Tension is mounting among casual labourers employed by Kampala Capital City Authority (KCCA) after a decision by 7 Hills, which is volunteering with KCCA to recruit workers for the same jobs held by casual labourers.
One of the workers who chose to identify himself as Mzee told URN that he is uncertain whether he will have a job at the end of the month.
The 56-year-old Mzee who has been employed by KCCA in different positions as a gardener, sweeper and garbage loader for the last 15 years is worried that he will not be able to look after his family.
He has two wives and more than 10 children, who depend on his monthly income of Shillings 260,000.
Mzee told URN that his worries begun early this year when a group of unidentified people appeared on the streets and begun doing the same work as them.
According to Mzee, the group did not identify itself and no one knew who they were. He said that the group comprising young energetic men desilted drainage channels in the five-division of Kampala before expanding their scope of work to include sweeping and loading garbage.
Mzee, who was scared of talking to URN for fear of reprisal from the youth under 7-Hills works under one of the five-division community SACCOs in Kampala.
Each division has Community SACCOs started in 2014 on the advice of the then Executive Director of KCCA Jennifer Musisi.
At the time, the casual labourers were put in SACCOs at the division level to recruit vulnerable people in the locality for employment.
The authority planned to deal with the SACCOs and not individual labourers. According to one of the managers of one of the SACCOs, they first received a two years contract in 2016 to provide cleaning, landscaping and engineering services.
Although the contract expired in 2018, they continued to work with KCCA paying their salaries directly to the workers’ bank accounts.
In January 2020, they were issued an 18 months’ contract, which expired in June 2021. A contract extension of two and a half months running from 1st July 2021 to 15th September 2021 was then issued.
But still holding their contract, in March 2021, Seven Hills, said to be a volunteer group consisting of former criminal gang members surfaced offering the same services. From about 200 members, the group has since grown, recruiting over 800 members including other members of society not from criminal gangs.
Mzee is not the only person who feels his job is threatened by the newcomers. Umar Kato, who has been working with KCCA for more than 10 years as a scout, said that his job is threatened by the new group that does their work and talks to them of how determined they are to take up the job.
Kato is worried for the more vulnerable people whose jobs are on the line too. KCCA casual workers were recruited following a reservation scheme where jobs were given to vulnerable people including elderly women, people living with HIV and single mothers. One of such people is Kato’s mother in her 50s who lives with HIV AIDS and runs a family of more than five people including the children of her late daughter.
Another person in fear of losing her job is 53-year-old Harriet Kizza, a single mother who has been working with KCCA for more than 10 years desilting drainages. With a family of eight people, she is afraid she won’t have a source of income by the end of this month.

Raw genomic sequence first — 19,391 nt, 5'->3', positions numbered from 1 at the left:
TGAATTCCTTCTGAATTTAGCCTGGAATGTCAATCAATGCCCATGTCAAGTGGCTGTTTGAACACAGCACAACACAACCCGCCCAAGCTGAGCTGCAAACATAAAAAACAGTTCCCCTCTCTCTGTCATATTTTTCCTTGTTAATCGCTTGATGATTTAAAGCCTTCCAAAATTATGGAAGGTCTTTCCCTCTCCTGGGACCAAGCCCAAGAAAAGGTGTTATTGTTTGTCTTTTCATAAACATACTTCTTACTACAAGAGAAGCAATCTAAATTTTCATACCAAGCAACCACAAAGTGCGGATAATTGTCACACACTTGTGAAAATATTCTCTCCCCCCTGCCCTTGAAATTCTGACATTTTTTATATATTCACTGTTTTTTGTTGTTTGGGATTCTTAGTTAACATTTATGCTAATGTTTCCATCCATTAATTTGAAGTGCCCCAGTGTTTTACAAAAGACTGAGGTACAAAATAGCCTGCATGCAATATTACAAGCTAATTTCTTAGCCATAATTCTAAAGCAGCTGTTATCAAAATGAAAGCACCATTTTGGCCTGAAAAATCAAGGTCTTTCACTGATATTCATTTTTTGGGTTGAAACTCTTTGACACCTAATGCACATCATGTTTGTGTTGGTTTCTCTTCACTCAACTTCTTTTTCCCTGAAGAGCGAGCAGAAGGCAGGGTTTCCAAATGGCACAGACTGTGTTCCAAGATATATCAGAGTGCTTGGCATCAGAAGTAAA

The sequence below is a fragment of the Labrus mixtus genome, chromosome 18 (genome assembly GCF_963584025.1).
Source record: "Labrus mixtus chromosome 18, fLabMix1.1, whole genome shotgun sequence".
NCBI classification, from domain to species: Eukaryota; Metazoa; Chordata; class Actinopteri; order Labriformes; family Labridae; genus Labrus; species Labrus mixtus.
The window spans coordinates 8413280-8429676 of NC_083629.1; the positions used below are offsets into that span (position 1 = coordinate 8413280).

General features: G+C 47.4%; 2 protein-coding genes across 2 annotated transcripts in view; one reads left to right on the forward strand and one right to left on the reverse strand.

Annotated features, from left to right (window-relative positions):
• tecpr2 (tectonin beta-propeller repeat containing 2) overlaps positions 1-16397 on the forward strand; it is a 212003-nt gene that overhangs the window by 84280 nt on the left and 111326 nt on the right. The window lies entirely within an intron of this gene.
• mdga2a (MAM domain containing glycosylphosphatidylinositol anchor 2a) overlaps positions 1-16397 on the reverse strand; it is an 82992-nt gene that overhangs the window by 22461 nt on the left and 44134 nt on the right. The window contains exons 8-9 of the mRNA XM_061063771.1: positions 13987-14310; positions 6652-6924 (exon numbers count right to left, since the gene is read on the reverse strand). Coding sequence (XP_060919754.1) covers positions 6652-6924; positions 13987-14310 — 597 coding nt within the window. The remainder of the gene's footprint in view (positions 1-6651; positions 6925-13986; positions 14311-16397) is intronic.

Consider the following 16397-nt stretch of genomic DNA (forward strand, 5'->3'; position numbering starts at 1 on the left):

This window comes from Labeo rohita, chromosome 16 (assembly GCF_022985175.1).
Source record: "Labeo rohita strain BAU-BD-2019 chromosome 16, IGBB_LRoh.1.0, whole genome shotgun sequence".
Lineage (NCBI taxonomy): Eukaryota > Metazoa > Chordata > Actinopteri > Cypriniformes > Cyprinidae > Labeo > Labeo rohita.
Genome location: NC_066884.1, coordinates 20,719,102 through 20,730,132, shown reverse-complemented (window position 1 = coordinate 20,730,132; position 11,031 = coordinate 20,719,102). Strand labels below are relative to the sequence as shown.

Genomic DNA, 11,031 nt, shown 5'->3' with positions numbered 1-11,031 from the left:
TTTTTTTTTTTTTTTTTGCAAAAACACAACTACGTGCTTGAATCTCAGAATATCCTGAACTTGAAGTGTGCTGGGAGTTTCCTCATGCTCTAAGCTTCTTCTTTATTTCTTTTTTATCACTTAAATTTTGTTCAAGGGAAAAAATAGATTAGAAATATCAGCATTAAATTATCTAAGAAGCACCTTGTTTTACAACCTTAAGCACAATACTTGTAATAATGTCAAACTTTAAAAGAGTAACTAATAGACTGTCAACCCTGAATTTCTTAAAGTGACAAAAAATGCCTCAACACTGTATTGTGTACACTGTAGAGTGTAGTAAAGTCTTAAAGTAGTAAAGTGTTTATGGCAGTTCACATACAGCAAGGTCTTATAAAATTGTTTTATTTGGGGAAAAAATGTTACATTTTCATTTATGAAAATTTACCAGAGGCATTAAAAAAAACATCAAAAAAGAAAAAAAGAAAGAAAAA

On top of this job insecurity, the workers also accuse members of 7 Hills of provoking them into fights and sometimes blatantly beating up KCCA labourers from the SACCOs.
Every morning from Monday to Saturday, members of 7 Hills converge at different points and are deployed by their supervisors at different roads to sweep and desilt drainages.
However, as they carry out these duties, some of the 7 Hills staff also threaten and assault the SACCO labourers.
Mzee says when 7 Hills members find SACCOs members in the field they beat them up to chase them off the road.
The workers have videos showing 7 Hills members beating them and pushing some into drainage channels.
The perpetrators are normally shuttled on a KCCA pick-up truck used by one of the supervisors of KCCA Casual workers, Sanura Naggayi to go pick up fights with the SACCOs workers.
Naggayi, who has been the supervisor of the casual labourers, said that the SACCOs failed to clean the City leaving dirty streets and clogged drainage channels.
She said 7 Hills approached her in January 2021 asking volunteer and she obliged. To her, the group is doing a tremendous job.
Although Naggayi said she works with the Community SACCOs’ and not 7 Hills, she closely deals with the 7 Hills group and works with the group’s supervisors to make deployments among other directives.
She openly urges job seekers and current KCCA casual labourers organized under SACCOs to register with 7 Hills.
She wants KCCA to give the next contract to the new team she said has proven to be effective.
Naggayi dismissed the accusations of commanding goons under 7 Hills to beat KCCA casual workers on the streets as false. This is despite the fact that the car she moves in has been pictured ferrying 7 Hills members who pick up fights with KCCA casual labourers.
KCCA Spokesperson Daniel Nuweabine said 7 Hills is a group of volunteers who came to help KCCA clean the City.
He said they have not received any reports of fights but said the authority would investigate the matter.
Nuweabine also said a bidding process is underway to get a contractor to provide sanitation services.